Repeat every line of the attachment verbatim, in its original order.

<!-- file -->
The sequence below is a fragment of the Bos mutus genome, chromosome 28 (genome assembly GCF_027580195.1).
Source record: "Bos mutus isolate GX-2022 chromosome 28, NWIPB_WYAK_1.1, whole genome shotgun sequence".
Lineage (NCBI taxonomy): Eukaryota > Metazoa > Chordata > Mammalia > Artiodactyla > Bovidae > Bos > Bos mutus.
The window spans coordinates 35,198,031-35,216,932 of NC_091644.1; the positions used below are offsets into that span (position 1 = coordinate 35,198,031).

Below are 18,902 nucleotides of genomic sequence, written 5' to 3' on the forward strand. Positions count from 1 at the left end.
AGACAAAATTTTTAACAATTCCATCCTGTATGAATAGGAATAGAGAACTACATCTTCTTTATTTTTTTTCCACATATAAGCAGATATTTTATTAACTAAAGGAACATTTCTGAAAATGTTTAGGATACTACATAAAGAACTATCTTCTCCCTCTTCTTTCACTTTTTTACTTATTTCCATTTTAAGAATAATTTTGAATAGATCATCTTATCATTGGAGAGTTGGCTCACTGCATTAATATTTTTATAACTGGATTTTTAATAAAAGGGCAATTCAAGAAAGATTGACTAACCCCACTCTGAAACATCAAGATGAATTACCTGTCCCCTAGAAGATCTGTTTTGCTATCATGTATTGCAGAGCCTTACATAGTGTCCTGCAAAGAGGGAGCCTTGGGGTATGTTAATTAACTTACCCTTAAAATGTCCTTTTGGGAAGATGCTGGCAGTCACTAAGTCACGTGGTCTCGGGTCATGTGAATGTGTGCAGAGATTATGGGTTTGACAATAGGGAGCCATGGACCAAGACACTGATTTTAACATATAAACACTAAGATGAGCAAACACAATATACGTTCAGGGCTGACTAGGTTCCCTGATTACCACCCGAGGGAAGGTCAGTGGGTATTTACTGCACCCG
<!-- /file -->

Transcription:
The sequence below is a fragment of the Bos mutus genome, chromosome 28 (genome assembly GCF_027580195.1).
Source record: "Bos mutus isolate GX-2022 chromosome 28, NWIPB_WYAK_1.1, whole genome shotgun sequence".
Lineage (NCBI taxonomy): Eukaryota > Metazoa > Chordata > Mammalia > Artiodactyla > Bovidae > Bos > Bos mutus.
The window spans coordinates 35,198,031-35,216,932 of NC_091644.1; the positions used below are offsets into that span (position 1 = coordinate 35,198,031).

Below are 18,902 nucleotides of genomic sequence, written 5' to 3' on the forward strand. Positions count from 1 at the left end.
AGACAAAATTTTTAACAATTCCATCCTGTATGAATAGGAATAGAGAACTACATCTTCTTTATTTTTTTTCCACATATAAGCAGATATTTTATTAACTAAAGGAACATTTCTGAAAATGTTTAGGATACTACATAAAGAACTATCTTCTCCCTCTTCTTTCACTTTTTTACTTATTTCCATTTTAAGAATAATTTTGAATAGATCATCTTATCATTGGAGAGTTGGCTCACTGCATTAATATTTTTATAACTGGATTTTTAATAAAAGGGCAATTCAAGAAAGATTGACTAACCCCACTCTGAAACATCAAGATGAATTACCTGTCCCCTAGAAGATCTGTTTTGCTATCATGTATTGCAGAGCCTTACATAGTGTCCTGCAAAGAGGGAGCCTTGGGGTATGTTAATTAACTTACCCTTAAAATGTCCTTTTGGGAAGATGCTGGCAGTCACTAAGTCACGTGGTCTCGGGTCATGTGAATGTGTGCAGAGATTATGGGTTTGACAATAGGGAGCCATGGACCAAGACACTGATTTTAACATATAAACACTAAGATGAGCAAACACAATATACGTTCAGGGCTGACTAGGTTCCCTGATTACCACCCGAGGGAAGGTCAGTGGGTATTTACTGCACCCG